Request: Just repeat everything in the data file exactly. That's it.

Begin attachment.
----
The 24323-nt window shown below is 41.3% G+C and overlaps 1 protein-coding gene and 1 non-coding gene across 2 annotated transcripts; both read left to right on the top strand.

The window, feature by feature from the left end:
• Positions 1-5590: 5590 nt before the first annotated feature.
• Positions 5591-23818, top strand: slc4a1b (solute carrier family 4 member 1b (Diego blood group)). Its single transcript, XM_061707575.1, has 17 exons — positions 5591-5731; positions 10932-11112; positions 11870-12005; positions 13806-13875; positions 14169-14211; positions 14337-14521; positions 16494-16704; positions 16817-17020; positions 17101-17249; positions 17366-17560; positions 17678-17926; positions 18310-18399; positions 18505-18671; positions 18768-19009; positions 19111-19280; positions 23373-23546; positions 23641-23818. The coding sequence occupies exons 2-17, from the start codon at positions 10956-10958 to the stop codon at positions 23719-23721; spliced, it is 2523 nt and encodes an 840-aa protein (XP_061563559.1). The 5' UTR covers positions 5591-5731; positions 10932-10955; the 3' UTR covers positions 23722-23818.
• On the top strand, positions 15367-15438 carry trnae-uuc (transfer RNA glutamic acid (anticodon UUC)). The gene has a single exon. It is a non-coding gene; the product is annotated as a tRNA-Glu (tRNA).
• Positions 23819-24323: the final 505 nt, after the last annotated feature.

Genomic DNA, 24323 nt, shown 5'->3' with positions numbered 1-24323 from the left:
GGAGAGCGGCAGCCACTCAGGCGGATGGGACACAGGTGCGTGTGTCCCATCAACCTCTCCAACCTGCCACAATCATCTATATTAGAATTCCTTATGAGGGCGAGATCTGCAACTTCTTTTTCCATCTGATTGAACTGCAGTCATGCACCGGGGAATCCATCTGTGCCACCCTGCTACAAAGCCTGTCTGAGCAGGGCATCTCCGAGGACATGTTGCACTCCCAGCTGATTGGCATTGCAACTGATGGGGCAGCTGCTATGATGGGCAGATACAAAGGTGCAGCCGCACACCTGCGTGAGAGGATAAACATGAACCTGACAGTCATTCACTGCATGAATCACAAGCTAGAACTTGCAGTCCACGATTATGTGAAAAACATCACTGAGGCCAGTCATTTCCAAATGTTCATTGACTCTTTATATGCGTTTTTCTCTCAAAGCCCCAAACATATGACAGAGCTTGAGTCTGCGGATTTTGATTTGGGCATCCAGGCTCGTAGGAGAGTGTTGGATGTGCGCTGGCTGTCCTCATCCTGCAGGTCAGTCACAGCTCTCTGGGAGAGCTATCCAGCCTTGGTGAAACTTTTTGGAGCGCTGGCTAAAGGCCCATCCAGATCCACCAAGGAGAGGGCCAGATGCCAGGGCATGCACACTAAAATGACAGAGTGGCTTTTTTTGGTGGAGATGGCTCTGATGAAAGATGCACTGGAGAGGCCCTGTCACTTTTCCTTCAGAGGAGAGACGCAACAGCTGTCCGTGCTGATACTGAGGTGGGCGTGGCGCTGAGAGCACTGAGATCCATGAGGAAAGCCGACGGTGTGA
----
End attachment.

The 24323-nt window shown below is 41.3% G+C and overlaps 1 protein-coding gene and 1 non-coding gene across 2 annotated transcripts; both read left to right on the top strand.

The window, feature by feature from the left end:
• Positions 1-5590: 5590 nt before the first annotated feature.
• Positions 5591-23818, top strand: slc4a1b (solute carrier family 4 member 1b (Diego blood group)). Its single transcript, XM_061707575.1, has 17 exons — positions 5591-5731; positions 10932-11112; positions 11870-12005; positions 13806-13875; positions 14169-14211; positions 14337-14521; positions 16494-16704; positions 16817-17020; positions 17101-17249; positions 17366-17560; positions 17678-17926; positions 18310-18399; positions 18505-18671; positions 18768-19009; positions 19111-19280; positions 23373-23546; positions 23641-23818. The coding sequence occupies exons 2-17, from the start codon at positions 10956-10958 to the stop codon at positions 23719-23721; spliced, it is 2523 nt and encodes an 840-aa protein (XP_061563559.1). The 5' UTR covers positions 5591-5731; positions 10932-10955; the 3' UTR covers positions 23722-23818.
• On the top strand, positions 15367-15438 carry trnae-uuc (transfer RNA glutamic acid (anticodon UUC)). The gene has a single exon. It is a non-coding gene; the product is annotated as a tRNA-Glu (tRNA).
• Positions 23819-24323: the final 505 nt, after the last annotated feature.

Genomic DNA, 24323 nt, shown 5'->3' with positions numbered 1-24323 from the left:
GGAGAGCGGCAGCCACTCAGGCGGATGGGACACAGGTGCGTGTGTCCCATCAACCTCTCCAACCTGCCACAATCATCTATATTAGAATTCCTTATGAGGGCGAGATCTGCAACTTCTTTTTCCATCTGATTGAACTGCAGTCATGCACCGGGGAATCCATCTGTGCCACCCTGCTACAAAGCCTGTCTGAGCAGGGCATCTCCGAGGACATGTTGCACTCCCAGCTGATTGGCATTGCAACTGATGGGGCAGCTGCTATGATGGGCAGATACAAAGGTGCAGCCGCACACCTGCGTGAGAGGATAAACATGAACCTGACAGTCATTCACTGCATGAATCACAAGCTAGAACTTGCAGTCCACGATTATGTGAAAAACATCACTGAGGCCAGTCATTTCCAAATGTTCATTGACTCTTTATATGCGTTTTTCTCTCAAAGCCCCAAACATATGACAGAGCTTGAGTCTGCGGATTTTGATTTGGGCATCCAGGCTCGTAGGAGAGTGTTGGATGTGCGCTGGCTGTCCTCATCCTGCAGGTCAGTCACAGCTCTCTGGGAGAGCTATCCAGCCTTGGTGAAACTTTTTGGAGCGCTGGCTAAAGGCCCATCCAGATCCACCAAGGAGAGGGCCAGATGCCAGGGCATGCACACTAAAATGACAGAGTGGCTTTTTTTGGTGGAGATGGCTCTGATGAAAGATGCACTGGAGAGGCCCTGTCACTTTTCCTTCAGAGGAGAGACGCAACAGCTGTCCGTGCTGATACTGAGGTGGGCGTGGCGCTGAGAGCACTGAGATCCATGAGGAAAGCCGACGGTGTGA